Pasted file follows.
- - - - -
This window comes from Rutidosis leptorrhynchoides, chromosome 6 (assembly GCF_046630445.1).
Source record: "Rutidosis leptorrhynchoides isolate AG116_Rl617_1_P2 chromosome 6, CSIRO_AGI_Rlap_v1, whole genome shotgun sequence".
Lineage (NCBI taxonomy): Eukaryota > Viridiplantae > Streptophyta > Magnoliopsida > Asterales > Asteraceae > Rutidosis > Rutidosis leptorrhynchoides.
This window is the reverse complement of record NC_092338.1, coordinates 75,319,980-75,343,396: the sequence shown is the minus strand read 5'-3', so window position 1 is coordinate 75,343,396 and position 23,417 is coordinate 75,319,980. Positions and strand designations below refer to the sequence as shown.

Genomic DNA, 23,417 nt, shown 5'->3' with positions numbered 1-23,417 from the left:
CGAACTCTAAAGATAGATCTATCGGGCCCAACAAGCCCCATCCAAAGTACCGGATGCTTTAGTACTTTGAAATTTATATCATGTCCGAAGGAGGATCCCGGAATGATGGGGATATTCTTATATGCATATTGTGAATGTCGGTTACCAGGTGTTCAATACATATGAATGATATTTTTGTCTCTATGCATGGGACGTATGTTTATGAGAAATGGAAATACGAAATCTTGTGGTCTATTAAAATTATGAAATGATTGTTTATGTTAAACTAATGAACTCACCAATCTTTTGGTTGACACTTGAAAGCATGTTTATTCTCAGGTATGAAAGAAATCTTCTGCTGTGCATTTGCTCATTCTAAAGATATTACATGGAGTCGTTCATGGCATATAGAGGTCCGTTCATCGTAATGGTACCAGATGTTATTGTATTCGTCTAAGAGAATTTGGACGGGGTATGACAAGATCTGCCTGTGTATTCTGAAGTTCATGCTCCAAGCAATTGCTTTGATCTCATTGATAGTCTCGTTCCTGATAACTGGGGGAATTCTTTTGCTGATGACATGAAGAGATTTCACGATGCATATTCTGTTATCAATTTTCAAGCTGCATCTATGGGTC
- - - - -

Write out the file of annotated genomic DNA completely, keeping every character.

This window comes from Rutidosis leptorrhynchoides, chromosome 6 (assembly GCF_046630445.1).
Source record: "Rutidosis leptorrhynchoides isolate AG116_Rl617_1_P2 chromosome 6, CSIRO_AGI_Rlap_v1, whole genome shotgun sequence".
Lineage (NCBI taxonomy): Eukaryota > Viridiplantae > Streptophyta > Magnoliopsida > Asterales > Asteraceae > Rutidosis > Rutidosis leptorrhynchoides.
This window is the reverse complement of record NC_092338.1, coordinates 75,319,980-75,343,396: the sequence shown is the minus strand read 5'-3', so window position 1 is coordinate 75,343,396 and position 23,417 is coordinate 75,319,980. Positions and strand designations below refer to the sequence as shown.

Genomic DNA, 23,417 nt, shown 5'->3' with positions numbered 1-23,417 from the left:
CGAACTCTAAAGATAGATCTATCGGGCCCAACAAGCCCCATCCAAAGTACCGGATGCTTTAGTACTTTGAAATTTATATCATGTCCGAAGGAGGATCCCGGAATGATGGGGATATTCTTATATGCATATTGTGAATGTCGGTTACCAGGTGTTCAATACATATGAATGATATTTTTGTCTCTATGCATGGGACGTATGTTTATGAGAAATGGAAATACGAAATCTTGTGGTCTATTAAAATTATGAAATGATTGTTTATGTTAAACTAATGAACTCACCAATCTTTTGGTTGACACTTGAAAGCATGTTTATTCTCAGGTATGAAAGAAATCTTCTGCTGTGCATTTGCTCATTCTAAAGATATTACATGGAGTCGTTCATGGCATATAGAGGTCCGTTCATCGTAATGGTACCAGATGTTATTGTATTCGTCTAAGAGAATTTGGACGGGGTATGACAAGATCTGCCTGTGTATTCTGAAGTTCATGCTCCAAGCAATTGCTTTGATCTCATTGATAGTCTCGTTCCTGATAACTGGGGGAATTCTTTTGCTGATGACATGAAGAGATTTCACGATGCATATTCTGTTATCAATTTTCAAGCTGCATCTATGGGTC